As much as you like to imagine amateurs being idiots who can't even focus their cameras, in the real world the clients can't tell the difference. It's the failure of the business to see the obvious competition. It's easy. It's pleasant. It's fun.

People will give you competition because the profession is FUN, EASY and PLEASANT.

It's like being a male porn star. There's usually going to be some douchebag who's willing to switch jobs with you for a few hours. The "weekend warrior". He's not feeding his family with this. He's not paying the mortgage. He's there cause it's FUN. If you want to get paid consistently for what you do, you have to be visibly better.

If the clients don't see it - your superiority is all in your head... from a business side of course, but you may be a great artist.

And it doesn't matter if you

  • have been doing it since Ansel Adams was a baby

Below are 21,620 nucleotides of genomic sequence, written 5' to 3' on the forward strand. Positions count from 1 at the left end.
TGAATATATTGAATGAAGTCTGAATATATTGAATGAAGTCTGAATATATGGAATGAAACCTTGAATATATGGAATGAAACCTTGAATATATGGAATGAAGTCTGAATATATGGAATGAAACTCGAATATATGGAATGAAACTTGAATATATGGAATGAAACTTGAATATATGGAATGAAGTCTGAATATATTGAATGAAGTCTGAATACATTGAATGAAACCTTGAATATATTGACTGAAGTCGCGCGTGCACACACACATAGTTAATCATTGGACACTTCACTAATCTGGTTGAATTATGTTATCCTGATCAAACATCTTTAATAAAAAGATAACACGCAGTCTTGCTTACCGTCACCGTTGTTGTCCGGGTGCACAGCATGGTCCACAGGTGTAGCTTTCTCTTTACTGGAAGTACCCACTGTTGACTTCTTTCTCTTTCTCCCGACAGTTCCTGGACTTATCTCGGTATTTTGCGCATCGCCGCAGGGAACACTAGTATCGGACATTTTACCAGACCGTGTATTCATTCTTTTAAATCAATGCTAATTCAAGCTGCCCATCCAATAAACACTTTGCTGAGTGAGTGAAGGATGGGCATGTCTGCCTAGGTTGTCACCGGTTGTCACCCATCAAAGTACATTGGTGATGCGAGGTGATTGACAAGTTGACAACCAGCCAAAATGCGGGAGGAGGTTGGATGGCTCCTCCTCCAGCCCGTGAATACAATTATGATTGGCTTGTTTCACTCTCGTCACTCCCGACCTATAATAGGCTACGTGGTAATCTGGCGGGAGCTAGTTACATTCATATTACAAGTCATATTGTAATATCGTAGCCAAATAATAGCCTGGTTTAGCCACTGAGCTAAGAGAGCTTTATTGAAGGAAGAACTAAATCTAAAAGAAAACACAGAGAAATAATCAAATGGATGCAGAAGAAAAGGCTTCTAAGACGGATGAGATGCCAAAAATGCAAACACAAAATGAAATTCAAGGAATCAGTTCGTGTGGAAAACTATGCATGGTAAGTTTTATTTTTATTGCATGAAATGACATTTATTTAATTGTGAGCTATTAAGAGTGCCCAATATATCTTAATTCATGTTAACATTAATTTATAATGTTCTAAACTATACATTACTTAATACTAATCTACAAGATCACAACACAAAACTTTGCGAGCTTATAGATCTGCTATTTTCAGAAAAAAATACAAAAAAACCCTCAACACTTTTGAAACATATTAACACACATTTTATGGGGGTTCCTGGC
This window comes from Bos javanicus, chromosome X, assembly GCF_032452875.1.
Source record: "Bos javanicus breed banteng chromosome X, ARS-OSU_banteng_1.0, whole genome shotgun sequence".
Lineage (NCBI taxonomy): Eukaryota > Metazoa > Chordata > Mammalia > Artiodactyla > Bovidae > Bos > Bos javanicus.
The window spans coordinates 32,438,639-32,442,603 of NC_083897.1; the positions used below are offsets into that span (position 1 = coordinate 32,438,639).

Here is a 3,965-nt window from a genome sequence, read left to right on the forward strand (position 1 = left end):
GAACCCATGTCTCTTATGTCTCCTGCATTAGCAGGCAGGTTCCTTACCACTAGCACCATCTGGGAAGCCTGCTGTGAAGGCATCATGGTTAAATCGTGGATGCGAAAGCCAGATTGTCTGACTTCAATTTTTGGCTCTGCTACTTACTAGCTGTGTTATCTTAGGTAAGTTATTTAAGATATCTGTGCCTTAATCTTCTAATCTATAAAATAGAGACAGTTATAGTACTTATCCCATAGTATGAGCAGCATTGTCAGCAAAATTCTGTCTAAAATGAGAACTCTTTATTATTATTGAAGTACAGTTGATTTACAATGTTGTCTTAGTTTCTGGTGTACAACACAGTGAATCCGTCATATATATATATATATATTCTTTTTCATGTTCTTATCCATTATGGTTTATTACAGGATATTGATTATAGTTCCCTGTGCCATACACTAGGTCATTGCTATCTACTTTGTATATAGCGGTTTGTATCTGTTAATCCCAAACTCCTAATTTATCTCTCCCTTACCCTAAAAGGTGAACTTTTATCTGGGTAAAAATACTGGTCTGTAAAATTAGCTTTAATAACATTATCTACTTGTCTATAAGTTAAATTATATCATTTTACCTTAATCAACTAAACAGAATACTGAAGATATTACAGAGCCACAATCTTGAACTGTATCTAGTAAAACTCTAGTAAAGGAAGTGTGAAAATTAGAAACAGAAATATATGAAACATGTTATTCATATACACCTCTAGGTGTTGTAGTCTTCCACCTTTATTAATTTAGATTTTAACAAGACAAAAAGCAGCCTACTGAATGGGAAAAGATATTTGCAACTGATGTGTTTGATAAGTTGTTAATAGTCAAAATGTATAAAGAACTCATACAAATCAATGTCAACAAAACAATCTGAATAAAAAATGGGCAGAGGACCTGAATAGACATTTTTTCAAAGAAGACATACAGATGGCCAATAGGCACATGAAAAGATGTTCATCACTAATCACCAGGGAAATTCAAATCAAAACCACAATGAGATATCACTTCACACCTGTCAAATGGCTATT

• are willing to show up on time
  • went to school for it
  • are paying penis insurance in case something goes wrong
  • have equipment maintenance expenses
  • studied all the great masters and know their styles
  • have a dusty room full of industry memorabilia and german implements from last century


Or whatever other "reasons" pros come up with as to why the free market owes them a living with no competitive advantage.

The end result for the producer and the client is the same.

Sorry for the graphic analogies, but a lot of pros don't get it and if that's what it takes - so be it.

National Sarcasm Society. Like we need your support.

  
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Mike ­ Hoyer
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Mar 26, 2013 02:51 as a reply to  @ DocFrankenstein's post |  #72

Speaking from experience eh? :D


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DocFrankenstein
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Mar 26, 2013 02:53 |  #73

Mike Hoyer wrote in post #15756294 (external link)
Speaking from experience eh? :D

If only I lived in LA :cool:


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mobei
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Mar 28, 2013 21:52 |  #74

To the OP's question: How do they do it?

They do it because professional photogs allow them.
Professionals could eliminate better than half of the cheap photogs by calling the tax authorities as we have found. (our region) roughly half are operating outside the law.